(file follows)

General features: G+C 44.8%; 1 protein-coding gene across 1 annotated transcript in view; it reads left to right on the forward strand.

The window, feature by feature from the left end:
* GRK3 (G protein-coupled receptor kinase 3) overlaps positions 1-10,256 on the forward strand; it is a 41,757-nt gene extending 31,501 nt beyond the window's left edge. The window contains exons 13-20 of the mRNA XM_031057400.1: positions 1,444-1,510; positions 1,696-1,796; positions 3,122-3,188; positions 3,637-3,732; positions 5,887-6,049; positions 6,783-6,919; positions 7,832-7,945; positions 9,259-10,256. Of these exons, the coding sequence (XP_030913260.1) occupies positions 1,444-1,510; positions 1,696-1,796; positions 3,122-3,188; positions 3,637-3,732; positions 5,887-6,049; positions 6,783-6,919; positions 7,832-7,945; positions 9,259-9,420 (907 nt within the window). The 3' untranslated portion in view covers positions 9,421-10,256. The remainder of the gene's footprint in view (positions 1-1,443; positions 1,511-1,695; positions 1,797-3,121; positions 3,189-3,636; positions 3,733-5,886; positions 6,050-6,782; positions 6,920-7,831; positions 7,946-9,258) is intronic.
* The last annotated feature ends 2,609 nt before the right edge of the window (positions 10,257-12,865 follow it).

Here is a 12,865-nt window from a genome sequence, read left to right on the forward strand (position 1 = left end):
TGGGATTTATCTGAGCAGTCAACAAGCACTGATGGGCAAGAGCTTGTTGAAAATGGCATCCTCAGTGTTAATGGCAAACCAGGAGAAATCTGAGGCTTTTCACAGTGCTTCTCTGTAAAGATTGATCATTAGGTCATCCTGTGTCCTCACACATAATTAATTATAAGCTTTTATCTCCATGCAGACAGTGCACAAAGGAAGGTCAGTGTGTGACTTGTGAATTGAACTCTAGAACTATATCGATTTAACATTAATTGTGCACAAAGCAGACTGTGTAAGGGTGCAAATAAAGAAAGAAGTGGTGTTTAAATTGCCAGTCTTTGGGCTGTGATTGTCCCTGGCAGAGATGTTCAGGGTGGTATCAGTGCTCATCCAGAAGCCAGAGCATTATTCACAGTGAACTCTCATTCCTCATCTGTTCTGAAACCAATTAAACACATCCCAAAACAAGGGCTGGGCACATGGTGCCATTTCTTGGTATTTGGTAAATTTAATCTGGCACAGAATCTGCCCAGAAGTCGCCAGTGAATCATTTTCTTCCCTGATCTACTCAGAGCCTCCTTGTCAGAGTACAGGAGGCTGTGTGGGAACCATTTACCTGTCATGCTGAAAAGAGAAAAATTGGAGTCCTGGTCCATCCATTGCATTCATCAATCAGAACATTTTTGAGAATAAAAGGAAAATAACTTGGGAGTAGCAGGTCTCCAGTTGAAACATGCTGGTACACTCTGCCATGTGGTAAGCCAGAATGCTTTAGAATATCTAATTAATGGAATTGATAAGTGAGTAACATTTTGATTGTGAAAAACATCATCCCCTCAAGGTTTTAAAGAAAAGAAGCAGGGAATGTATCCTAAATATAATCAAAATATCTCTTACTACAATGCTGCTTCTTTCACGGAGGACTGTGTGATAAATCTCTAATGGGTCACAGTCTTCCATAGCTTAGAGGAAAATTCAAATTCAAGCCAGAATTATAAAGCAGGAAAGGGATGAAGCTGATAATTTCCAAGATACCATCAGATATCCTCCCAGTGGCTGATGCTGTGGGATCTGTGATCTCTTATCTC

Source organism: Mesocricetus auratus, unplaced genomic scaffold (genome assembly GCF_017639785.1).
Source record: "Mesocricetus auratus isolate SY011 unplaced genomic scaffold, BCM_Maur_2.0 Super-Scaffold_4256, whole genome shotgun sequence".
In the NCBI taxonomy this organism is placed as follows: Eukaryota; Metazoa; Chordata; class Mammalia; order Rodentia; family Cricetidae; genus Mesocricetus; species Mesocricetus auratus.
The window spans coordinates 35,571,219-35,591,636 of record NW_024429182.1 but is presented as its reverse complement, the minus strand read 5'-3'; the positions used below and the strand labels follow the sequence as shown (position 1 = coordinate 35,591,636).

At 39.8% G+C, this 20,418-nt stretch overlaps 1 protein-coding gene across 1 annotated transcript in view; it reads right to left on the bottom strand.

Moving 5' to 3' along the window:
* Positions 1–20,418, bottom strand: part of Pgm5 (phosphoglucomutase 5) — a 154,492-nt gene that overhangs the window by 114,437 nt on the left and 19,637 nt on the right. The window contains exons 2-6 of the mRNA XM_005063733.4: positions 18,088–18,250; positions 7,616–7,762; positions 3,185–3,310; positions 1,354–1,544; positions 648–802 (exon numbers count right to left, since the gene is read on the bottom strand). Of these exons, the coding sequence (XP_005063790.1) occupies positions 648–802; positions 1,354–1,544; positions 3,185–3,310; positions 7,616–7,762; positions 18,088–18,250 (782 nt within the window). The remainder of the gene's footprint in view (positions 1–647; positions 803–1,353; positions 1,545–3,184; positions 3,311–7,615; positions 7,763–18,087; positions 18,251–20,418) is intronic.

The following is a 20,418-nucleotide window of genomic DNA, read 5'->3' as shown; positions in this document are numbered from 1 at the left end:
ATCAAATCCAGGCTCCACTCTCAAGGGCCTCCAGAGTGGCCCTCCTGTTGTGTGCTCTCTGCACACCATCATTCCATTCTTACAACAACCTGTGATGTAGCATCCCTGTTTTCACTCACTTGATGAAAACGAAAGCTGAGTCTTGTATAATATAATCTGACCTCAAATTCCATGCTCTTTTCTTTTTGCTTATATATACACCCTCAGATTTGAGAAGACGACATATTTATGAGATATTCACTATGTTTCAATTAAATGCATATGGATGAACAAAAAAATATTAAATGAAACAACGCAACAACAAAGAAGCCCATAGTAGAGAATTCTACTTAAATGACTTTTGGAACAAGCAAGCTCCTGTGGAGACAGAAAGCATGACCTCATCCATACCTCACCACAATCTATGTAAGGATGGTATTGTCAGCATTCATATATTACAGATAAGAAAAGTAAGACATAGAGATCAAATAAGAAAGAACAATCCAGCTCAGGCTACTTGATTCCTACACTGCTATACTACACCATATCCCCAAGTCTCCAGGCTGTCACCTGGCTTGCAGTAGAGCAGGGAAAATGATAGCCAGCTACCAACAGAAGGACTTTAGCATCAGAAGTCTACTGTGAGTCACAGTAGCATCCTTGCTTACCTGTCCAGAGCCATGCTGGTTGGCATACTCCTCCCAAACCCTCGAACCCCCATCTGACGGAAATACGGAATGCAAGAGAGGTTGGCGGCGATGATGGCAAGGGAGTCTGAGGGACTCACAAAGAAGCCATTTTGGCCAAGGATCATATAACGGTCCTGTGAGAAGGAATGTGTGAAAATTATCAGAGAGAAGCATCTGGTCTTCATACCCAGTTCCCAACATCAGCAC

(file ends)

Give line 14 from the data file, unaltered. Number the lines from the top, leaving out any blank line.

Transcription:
The following is a 20,418-nucleotide window of genomic DNA, read 5'->3' as shown; positions in this document are numbered from 1 at the left end: